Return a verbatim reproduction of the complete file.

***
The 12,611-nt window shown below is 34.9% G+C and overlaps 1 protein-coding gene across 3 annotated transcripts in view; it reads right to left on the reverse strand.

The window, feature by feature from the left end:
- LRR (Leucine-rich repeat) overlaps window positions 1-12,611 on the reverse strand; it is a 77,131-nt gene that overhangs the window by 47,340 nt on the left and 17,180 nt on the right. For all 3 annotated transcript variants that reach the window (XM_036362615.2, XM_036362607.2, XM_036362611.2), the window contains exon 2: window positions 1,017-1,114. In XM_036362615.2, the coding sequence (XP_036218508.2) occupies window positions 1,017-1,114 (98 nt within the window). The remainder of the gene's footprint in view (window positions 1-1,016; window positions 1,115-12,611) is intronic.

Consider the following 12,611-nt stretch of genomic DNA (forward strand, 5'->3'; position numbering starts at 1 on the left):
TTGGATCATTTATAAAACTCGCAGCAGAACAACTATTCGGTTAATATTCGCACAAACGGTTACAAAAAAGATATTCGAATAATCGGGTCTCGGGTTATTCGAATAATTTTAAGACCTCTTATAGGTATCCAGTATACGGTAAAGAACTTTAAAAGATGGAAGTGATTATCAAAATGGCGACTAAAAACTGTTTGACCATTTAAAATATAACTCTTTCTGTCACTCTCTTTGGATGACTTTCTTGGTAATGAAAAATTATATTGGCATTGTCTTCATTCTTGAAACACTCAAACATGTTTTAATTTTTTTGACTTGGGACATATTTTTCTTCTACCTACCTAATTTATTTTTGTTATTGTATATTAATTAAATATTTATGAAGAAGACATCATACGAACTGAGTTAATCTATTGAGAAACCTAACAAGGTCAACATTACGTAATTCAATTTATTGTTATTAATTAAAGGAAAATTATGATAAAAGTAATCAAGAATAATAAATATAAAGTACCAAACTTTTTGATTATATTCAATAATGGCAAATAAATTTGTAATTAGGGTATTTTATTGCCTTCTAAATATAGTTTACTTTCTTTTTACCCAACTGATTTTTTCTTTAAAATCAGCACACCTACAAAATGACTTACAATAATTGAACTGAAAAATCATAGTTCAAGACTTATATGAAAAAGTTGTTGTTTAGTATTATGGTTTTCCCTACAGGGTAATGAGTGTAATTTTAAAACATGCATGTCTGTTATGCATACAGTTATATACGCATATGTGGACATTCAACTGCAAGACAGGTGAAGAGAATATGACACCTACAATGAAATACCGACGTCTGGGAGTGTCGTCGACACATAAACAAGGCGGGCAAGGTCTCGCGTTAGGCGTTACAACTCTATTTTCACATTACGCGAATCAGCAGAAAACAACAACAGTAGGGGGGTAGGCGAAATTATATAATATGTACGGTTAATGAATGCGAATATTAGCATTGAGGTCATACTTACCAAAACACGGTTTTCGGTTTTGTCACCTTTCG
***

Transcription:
The 12,611-nt window shown below is 34.9% G+C and overlaps 1 protein-coding gene across 3 annotated transcripts in view; it reads right to left on the reverse strand.

The window, feature by feature from the left end:
- LRR (Leucine-rich repeat) overlaps window positions 1-12,611 on the reverse strand; it is a 77,131-nt gene that overhangs the window by 47,340 nt on the left and 17,180 nt on the right. For all 3 annotated transcript variants that reach the window (XM_036362615.2, XM_036362607.2, XM_036362611.2), the window contains exon 2: window positions 1,017-1,114. In XM_036362615.2, the coding sequence (XP_036218508.2) occupies window positions 1,017-1,114 (98 nt within the window). The remainder of the gene's footprint in view (window positions 1-1,016; window positions 1,115-12,611) is intronic.

Consider the following 12,611-nt stretch of genomic DNA (forward strand, 5'->3'; position numbering starts at 1 on the left):
TTGGATCATTTATAAAACTCGCAGCAGAACAACTATTCGGTTAATATTCGCACAAACGGTTACAAAAAAGATATTCGAATAATCGGGTCTCGGGTTATTCGAATAATTTTAAGACCTCTTATAGGTATCCAGTATACGGTAAAGAACTTTAAAAGATGGAAGTGATTATCAAAATGGCGACTAAAAACTGTTTGACCATTTAAAATATAACTCTTTCTGTCACTCTCTTTGGATGACTTTCTTGGTAATGAAAAATTATATTGGCATTGTCTTCATTCTTGAAACACTCAAACATGTTTTAATTTTTTTGACTTGGGACATATTTTTCTTCTACCTACCTAATTTATTTTTGTTATTGTATATTAATTAAATATTTATGAAGAAGACATCATACGAACTGAGTTAATCTATTGAGAAACCTAACAAGGTCAACATTACGTAATTCAATTTATTGTTATTAATTAAAGGAAAATTATGATAAAAGTAATCAAGAATAATAAATATAAAGTACCAAACTTTTTGATTATATTCAATAATGGCAAATAAATTTGTAATTAGGGTATTTTATTGCCTTCTAAATATAGTTTACTTTCTTTTTACCCAACTGATTTTTTCTTTAAAATCAGCACACCTACAAAATGACTTACAATAATTGAACTGAAAAATCATAGTTCAAGACTTATATGAAAAAGTTGTTGTTTAGTATTATGGTTTTCCCTACAGGGTAATGAGTGTAATTTTAAAACATGCATGTCTGTTATGCATACAGTTATATACGCATATGTGGACATTCAACTGCAAGACAGGTGAAGAGAATATGACACCTACAATGAAATACCGACGTCTGGGAGTGTCGTCGACACATAAACAAGGCGGGCAAGGTCTCGCGTTAGGCGTTACAACTCTATTTTCACATTACGCGAATCAGCAGAAAACAACAACAGTAGGGGGGTAGGCGAAATTATATAATATGTACGGTTAATGAATGCGAATATTAGCATTGAGGTCATACTTACCAAAACACGGTTTTCGGTTTTGTCACCTTTCG